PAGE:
Care Ethicists would argue that we are fundamentally interdependent people, and to the extent that we’re emotionally attached to a person or persons, their concerns should be of ultimate concern for us in our ethical decisions. One would then assume that we would have obligations to help the poor, and I wholeheartedly agree.
However, this topic has incensed me to the core. I knew that when I researched Care Ethics that I would find plenty of articles that, once again, blamed the Americans for practically everything, and that is exactly what I found. For example:
“Leaders in developing countries should bear certain moral responsibilities in saving people from poverty, but it is citizens of developed nations who have an even a greater responsibility to eradicate global poverty since they have benefited from years of colonialism and the exploitation of natural resources in other regions of the world.” Krishna Mani Pathak, Asia Journal of Global Studies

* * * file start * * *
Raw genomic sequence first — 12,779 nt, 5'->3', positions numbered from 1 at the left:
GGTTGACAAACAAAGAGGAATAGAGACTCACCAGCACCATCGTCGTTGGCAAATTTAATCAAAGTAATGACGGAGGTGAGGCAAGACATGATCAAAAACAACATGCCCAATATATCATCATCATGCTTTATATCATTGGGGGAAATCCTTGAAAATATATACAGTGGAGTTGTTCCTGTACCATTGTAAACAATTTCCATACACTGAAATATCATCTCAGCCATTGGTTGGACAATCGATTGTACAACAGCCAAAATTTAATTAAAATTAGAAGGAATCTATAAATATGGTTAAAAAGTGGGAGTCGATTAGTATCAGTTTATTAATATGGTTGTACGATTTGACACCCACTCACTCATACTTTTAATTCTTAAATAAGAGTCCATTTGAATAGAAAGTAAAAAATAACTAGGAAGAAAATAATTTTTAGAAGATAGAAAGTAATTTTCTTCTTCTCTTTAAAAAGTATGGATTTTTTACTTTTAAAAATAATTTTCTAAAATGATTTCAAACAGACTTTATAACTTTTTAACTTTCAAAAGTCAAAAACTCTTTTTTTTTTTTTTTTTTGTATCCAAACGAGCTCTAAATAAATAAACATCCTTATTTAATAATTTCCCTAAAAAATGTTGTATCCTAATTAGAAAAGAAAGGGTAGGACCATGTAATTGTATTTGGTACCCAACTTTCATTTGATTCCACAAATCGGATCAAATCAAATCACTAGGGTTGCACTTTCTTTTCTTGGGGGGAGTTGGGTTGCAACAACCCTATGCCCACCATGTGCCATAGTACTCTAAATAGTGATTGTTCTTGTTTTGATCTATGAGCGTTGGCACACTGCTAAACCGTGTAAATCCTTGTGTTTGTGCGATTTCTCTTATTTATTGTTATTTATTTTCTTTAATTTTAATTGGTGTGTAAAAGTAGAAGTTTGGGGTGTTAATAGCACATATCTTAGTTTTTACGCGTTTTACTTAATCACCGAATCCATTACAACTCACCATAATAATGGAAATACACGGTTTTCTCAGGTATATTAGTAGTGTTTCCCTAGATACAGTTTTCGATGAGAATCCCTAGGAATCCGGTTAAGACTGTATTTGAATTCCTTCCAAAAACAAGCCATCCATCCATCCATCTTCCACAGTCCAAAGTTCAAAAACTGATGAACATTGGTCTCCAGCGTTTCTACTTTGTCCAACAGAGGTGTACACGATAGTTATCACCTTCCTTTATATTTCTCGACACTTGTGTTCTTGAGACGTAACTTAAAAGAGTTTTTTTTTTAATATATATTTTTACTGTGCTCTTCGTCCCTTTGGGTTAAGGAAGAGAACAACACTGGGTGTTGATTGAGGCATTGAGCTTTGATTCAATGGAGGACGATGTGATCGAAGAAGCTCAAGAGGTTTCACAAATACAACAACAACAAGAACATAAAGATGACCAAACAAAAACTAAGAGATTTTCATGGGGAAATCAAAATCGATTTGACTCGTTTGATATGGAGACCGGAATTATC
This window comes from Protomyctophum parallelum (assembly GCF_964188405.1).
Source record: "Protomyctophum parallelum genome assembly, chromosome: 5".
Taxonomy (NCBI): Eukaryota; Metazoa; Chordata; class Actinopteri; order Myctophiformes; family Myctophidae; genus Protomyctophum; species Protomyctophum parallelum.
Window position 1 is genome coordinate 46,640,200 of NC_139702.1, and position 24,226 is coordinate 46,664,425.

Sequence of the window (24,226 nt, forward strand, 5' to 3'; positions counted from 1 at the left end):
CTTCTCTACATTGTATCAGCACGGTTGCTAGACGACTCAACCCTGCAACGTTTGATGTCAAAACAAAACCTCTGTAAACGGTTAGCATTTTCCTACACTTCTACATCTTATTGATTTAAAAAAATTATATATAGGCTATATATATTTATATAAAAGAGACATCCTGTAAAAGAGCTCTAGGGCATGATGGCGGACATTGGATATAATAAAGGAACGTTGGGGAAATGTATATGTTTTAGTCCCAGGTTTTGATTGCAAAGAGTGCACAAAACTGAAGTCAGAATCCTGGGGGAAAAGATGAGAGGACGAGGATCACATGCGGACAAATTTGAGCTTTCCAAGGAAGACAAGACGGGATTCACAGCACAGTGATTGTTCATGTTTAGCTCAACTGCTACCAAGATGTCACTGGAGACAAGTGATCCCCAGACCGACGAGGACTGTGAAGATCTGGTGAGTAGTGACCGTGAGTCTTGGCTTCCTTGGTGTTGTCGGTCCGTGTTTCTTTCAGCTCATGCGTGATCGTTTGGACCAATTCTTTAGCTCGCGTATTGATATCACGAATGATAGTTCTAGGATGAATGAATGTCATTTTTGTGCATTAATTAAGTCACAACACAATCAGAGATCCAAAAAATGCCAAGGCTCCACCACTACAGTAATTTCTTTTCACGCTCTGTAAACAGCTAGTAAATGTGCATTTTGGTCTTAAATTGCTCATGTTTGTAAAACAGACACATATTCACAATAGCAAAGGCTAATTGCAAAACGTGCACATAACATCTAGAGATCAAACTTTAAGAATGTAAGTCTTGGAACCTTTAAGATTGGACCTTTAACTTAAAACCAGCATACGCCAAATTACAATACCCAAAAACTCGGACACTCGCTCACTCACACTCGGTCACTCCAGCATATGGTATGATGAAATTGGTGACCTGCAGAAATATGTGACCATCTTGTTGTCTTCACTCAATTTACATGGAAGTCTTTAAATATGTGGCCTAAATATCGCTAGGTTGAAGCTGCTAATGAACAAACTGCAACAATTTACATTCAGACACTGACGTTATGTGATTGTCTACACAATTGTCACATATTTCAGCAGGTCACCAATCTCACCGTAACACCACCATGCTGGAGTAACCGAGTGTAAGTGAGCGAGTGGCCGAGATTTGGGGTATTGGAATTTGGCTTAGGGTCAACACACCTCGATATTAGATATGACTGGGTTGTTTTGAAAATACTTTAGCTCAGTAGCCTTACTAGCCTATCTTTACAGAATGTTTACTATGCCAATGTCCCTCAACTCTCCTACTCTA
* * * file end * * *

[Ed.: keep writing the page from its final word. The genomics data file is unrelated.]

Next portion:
Now, I’ve read about Lifeboat Ethics and the Singer solution to world poverty. I know how many impoverished people die each day (21,000), and I know that the growth rate of the human population and how the affluent reproduce at a much slower rate than the poor. Again, I agree that the affluent should help the poor and do a lot more than they are currently doing. 21,000 people dying each day is nothing to be taking lightly. But I hate that we are blamed for almost everything that has gone wrong. What about the birth rates in these countries? I contend that one should not have children (anywhere in this world) if they cannot support them. I also contend that the women having children they cannot support are doing something ethically and morally inexcusable. Yes, we have done our share of exploiting of the natural resources, but we are not forcing women to have child after child that they cannot support. These